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The Socialist Workers' Party of Germany (German: Sozialistische Arbeiterpartei Deutschlands, SAPD) was a political party in Germany. It was formed by a left-wing party with around 20,000 members which split off from the SPD in the autumn of 1931. In 1931 the remnants of USPD merged into the party, and in 1932 some Communist Party dissenters joined the group too, as well as a part from Communist Party Opposition. Nevertheless, its membership remained small. From 1933, the group's members worked illegally against National Socialism.
...America when corporations can not hire union people because they get paid too much what happens? Those jobs get shipped overseas.
Despite attempts to suppress union activity, secret organizing by the UMWA continued in the years leading up to 1913. Eventually, the union presented a list of seven demands on behalf of the miners:
Recognition of the union as bargaining agent
An increase in tonnage rates (equivalent to a 10% wage increase)
Enforcement of the eight-hour work day law
Payment for "dead work" (laying track, timbering, handling impurities, etc.)
Weight-checkmen elected by the workers (to keep company weightmen honest)
The right to use any store, and choose their boarding houses and doctors
Strict enforcement of Colorado's laws (such as mine safety rules, abolition of scrip), and an end to the company guard system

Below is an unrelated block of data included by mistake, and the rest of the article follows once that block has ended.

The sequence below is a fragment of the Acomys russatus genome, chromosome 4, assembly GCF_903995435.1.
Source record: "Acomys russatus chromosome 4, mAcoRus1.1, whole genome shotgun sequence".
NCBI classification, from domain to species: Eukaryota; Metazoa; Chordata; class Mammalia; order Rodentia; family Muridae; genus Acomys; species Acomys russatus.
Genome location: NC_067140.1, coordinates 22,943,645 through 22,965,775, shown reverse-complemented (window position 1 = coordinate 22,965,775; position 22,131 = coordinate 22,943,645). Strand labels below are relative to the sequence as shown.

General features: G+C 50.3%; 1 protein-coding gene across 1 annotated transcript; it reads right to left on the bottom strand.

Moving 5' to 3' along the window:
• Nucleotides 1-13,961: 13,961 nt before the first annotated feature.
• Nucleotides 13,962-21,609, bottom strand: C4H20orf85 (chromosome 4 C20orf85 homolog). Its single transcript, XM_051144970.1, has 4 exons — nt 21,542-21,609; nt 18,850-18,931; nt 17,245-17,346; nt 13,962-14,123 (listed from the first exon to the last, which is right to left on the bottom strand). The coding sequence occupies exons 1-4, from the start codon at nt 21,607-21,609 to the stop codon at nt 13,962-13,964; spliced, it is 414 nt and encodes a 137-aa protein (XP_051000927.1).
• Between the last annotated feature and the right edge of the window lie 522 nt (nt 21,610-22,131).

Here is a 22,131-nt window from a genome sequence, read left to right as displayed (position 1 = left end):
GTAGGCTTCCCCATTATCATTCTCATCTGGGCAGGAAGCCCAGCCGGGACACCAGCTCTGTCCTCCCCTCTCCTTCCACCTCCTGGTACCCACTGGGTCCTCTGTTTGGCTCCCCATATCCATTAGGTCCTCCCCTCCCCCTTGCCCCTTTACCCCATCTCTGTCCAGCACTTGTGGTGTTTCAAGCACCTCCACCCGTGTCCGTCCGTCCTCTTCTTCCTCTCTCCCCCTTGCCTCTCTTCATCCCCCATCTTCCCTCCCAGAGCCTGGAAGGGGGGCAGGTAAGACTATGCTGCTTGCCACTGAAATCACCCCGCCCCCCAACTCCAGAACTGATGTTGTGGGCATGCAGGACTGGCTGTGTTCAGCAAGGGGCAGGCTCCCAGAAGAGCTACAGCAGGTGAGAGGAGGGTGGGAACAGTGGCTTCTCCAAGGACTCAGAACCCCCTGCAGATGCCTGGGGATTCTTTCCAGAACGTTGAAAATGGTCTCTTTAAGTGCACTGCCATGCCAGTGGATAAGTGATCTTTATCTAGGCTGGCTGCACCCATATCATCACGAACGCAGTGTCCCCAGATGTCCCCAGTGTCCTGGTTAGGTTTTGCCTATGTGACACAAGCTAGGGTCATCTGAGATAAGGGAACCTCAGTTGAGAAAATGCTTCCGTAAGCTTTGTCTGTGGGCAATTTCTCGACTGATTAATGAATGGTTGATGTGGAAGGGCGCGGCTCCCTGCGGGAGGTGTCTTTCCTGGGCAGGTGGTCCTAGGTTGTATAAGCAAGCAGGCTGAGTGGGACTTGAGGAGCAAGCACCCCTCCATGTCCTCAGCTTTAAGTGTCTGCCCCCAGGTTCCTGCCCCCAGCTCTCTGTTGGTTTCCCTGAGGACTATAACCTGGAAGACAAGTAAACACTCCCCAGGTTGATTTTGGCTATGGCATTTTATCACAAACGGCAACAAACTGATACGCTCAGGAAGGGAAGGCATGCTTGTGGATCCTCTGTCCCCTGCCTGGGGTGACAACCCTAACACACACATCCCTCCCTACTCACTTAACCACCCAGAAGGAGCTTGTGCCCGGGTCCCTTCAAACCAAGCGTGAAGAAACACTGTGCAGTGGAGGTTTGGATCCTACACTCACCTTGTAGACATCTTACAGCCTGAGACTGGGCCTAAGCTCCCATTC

The major coal companies rejected the demands and in September 1913, the UMWA called a strike. Those who went on strike were promptly evicted from their company homes, and they moved to tent villages prepared by the UMWA. The tents were built on wood platforms and furnished with cast iron stoves on land leased by the union in preparation for a strike.
This conflict, called the Colorado Coalfield War, was the most violent labor conflict in US history; the reported death toll ranged from 69 in the Colorado government report to 199 in an investigation ordered by John D. Rockefeller, Jr.
The UMWA finally ran out of money, and called off the strike on December 10, 1914.
In the end, the strikers failed to obtain their demands, the union did not obtain recognition, and many striking workers were replaced by new workers. Over 400 strikers were arrested, 332 of whom were indicted for murder. Only one man, John Lawson, leader of the strike, was convicted of murder, and that verdict was eventually overturned by the Colorado Supreme Court. Twenty-two National Guardsmen, including 10 officers, were court martialed. All were acquitted, except Lt. Linderfelt, who was found guilty of assault for his attack on Louis Tikas. However, he was given only a light reprimand.
Although the UMWA failed to win recognition by the company, the strike had a lasting impact both on conditions at the Colorado mines and on labor relations nationally. John D. Rockefeller, Jr. engaged labor relations experts and future Canadian Prime Minister W. L. Mackenzie King to help him develop reforms for the mines and towns, which included paved roads and recreational facilities, as well as worker representation on committees dealing with working conditions, safety, health, and recreation. There was to be no discrimination against workers who had belonged to unions, and the establishment of a company union. The Rockefeller plan was accepted by the miners in a vote.